The Opposing View: An Insider's Look At The Seahawks' Week 15 Opponent: Washington Football Team

Washington Football Team staff writer Zach Selby answers five questions about the Seahawks’ Week 15 opponent. 

Washington Football Team defensive end Chase Young (99) smiles after an NFL football game against the San Francisco 49ers, Sunday, Dec. 13, 2020, in Glendale, Ariz. (AP Photo/Jennifer Stewart)

The Seahawks are back on the road this weekend to face the Washington Football Team, which has won four consecutive games to take over first place in the NFC East. To learn more about this week's opponent, reached out to Washington Football Team staff writer Zach Selby with five questions about Sunday's game.

Washington started the year 1-5 and later was 2-7, but have now won four straight to take over first place in the NFC East; what have been the biggest factors in that turnaround?

Selby: I think there are two reasons for such a massive turnaround. The first is that this defensive line is playing like the group that everyone predicted it would before the season began. Twenty-four of their 40 sacks have come since Week 7, and it has contributed to its defense being one of the better units against the run. Ron Rivera said after the Steelers game this group is buying into new techniques, and that has help it ascend at the right time. That brings up my broader point, which is that this team is starting to believe in itself and Rivera's culture. Wins against the Steelers and San Francisco 49ers have given the players confidence, and they have faith that as long as they play how Rivera demands of them, they can beat anyone.

It would appear that 5.5 sacks don't really tell the whole story of the impact No. 2 pick Chase Young has made so far, what has Young brought to that defense?

Selby: It really has been fun to watch Young grow this season, because he truly has affected the entire defense in the way Rivera predicted he would when Washington drafted him. He makes plays that don't look like much on the stat sheet, but they have positively altered the course of the game. A prime example of this came against the Cincinnati Bengals when delivered a hit to Joe Burrow at the goal line that forced him to fumble the ball, which was then recovered by Washington for a touchback. He also had a touchdown-saving tackle against the Steelers on a 4th-and-goal. Then, of course, you combine that with performances like the one he had against the 49ers (six tackles, a sack, a forced fumble and a fumble recovery for a touchdown), and you have the all-around player who is in the mix for the Defensive Rookie of the Year award.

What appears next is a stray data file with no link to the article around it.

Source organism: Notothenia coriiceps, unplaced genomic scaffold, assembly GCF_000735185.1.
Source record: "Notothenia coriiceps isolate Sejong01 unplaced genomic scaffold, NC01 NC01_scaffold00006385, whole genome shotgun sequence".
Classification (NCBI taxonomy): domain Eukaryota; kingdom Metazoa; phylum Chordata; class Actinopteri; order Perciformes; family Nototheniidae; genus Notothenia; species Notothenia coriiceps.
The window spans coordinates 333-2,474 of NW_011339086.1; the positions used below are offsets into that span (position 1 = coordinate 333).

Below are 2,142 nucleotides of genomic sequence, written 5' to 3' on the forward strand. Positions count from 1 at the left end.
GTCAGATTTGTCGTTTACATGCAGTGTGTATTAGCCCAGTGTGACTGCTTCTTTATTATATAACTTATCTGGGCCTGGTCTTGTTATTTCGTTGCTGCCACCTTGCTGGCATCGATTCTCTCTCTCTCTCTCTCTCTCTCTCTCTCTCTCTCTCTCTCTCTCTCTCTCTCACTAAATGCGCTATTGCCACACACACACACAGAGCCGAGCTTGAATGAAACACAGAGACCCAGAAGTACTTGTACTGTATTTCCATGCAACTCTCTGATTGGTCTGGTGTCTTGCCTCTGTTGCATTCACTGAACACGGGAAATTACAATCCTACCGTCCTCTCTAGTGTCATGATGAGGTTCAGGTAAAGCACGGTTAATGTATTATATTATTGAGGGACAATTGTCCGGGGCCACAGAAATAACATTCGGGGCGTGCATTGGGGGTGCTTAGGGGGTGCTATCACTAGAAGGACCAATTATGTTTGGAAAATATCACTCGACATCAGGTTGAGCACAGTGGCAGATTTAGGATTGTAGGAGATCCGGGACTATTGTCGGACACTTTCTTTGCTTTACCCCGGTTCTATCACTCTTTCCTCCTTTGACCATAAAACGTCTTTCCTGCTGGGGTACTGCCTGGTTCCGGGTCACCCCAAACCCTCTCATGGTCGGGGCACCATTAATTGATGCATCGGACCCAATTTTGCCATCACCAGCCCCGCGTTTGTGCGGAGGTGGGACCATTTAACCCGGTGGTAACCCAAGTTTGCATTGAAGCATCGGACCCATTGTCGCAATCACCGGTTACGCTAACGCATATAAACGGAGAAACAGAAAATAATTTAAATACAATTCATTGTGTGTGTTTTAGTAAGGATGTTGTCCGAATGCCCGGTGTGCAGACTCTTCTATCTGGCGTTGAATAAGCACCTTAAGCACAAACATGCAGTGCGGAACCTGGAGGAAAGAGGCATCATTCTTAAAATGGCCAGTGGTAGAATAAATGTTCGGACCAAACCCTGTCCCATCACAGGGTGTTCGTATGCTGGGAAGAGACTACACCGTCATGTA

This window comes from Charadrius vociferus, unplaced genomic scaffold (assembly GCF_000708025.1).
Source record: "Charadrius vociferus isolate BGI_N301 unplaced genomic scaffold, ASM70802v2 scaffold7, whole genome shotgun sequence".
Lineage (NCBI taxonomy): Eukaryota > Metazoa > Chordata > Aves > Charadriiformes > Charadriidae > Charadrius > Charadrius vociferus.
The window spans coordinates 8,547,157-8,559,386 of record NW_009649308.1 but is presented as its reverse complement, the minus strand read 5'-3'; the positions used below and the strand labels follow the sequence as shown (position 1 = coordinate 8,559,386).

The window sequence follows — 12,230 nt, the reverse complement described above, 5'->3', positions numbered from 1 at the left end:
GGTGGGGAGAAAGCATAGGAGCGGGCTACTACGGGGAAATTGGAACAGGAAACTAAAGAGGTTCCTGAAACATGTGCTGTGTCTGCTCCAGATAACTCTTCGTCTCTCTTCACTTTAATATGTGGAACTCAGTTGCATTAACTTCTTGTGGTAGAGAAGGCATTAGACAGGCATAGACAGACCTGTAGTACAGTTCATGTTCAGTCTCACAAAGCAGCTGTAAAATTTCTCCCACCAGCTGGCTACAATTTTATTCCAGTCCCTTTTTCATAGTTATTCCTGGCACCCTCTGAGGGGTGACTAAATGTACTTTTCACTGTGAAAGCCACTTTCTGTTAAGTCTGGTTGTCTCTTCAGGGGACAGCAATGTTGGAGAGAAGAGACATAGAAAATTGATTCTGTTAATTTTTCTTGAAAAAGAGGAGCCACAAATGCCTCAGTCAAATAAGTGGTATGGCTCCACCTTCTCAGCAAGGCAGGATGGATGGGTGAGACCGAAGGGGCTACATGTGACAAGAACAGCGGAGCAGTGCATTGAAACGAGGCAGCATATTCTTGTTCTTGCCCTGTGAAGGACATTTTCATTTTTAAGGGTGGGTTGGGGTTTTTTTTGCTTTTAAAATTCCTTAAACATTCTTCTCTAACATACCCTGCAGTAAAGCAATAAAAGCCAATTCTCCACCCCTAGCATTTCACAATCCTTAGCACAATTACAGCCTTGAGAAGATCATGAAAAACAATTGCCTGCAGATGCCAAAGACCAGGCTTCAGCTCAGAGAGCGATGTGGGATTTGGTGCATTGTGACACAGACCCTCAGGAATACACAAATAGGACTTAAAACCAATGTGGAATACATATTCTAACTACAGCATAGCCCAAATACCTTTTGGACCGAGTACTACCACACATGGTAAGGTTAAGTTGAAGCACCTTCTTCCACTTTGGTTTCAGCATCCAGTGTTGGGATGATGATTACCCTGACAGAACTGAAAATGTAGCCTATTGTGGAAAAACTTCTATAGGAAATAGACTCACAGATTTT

And piggybacking off of that, no one player, no matter how talented, can explain the improvement Washington has shown on defense from 2019 to this year; what have been the other factors in that defensive turnaround?

Selby: While the defensive line is clearly the best group on the team, the biggest improvement on defense has to go to the secondary. This is a group that is almost entirely filled with new players. The only main exception would be Landon Collins, and he has not played since tearing his Achilles against the Cowboys in Week 7. Despite that loss, the secondary still averages a third-best 206.3 yards per game. It hasn't been perfect; they're still prone to giving up big plays on occasion, but Washington is getting quality play out of cheap free agency pick-ups like Ronald Darby and late-round picks like Kamren Curl. That's not even mentioning Kendall Fuller, who at one point was tied for the league lead in interceptions. A lot of attention is rightfully focused on the defensive line, but this secondary is just as good as any in the NFL.

In addition to just being a great comeback story, what has Alex Smith done to help the offense, and conversely, how does the team feel about the offense if Dwayne Haskins takes over this week if Smith can't go?

Selby: Smith's biggest contribution is the leadership that he brings to the offense. People might forget, but he played for Washington offensive coordinator Scott Turner's father, Norv Turner, when he was with the 49ers, so he's familiar with the Air Coryell system. Smith's stats aren't going to grab many headlines, but the offense still flows effectively with him under center. As for Haskins, the coaches feel that he will be ready to go if he is ultimately named the starter against the Seahawks. Haskins has admitted there are some things he still needs to learn, but he has shown that, like all quarterbacks, he can play better when the game plan is designed for his skillset. He's been putting in extra work on the sideline and outside of the facility, and Turner believes that will pay off.

What are a couple of the matchups you're most looking forward to seeing in Sunday's game?

Selby: I think the most obvious will be between Terry McLaurin and DK Metcalf, even though they won't necessarily match up against each other. These receivers have become two of the league's best, and it's safe to say that it's hard for either team to win without them playing well. I think the other would have to be Washington's defensive line against Russell Wilson. This group is confident in itself heading into this game, but it has struggled against mobile quarterbacks like Lamar Jackson and Kyler Murray. The difference is that Wilson is a superior passer, and Rivera called him one of the league's best escape artists. The defensive line wants to wreak havoc on offenses, and it likely feels that if it can get to Wilson in a similar way that the New York Giants did two weeks ago, Washington has a chance to win.

The Seattle Seahawks take on the Washington Football Team for Week 12 of the 2021 season, the 19th meeting between the two teams. Take a look back at some of their previous matchups.

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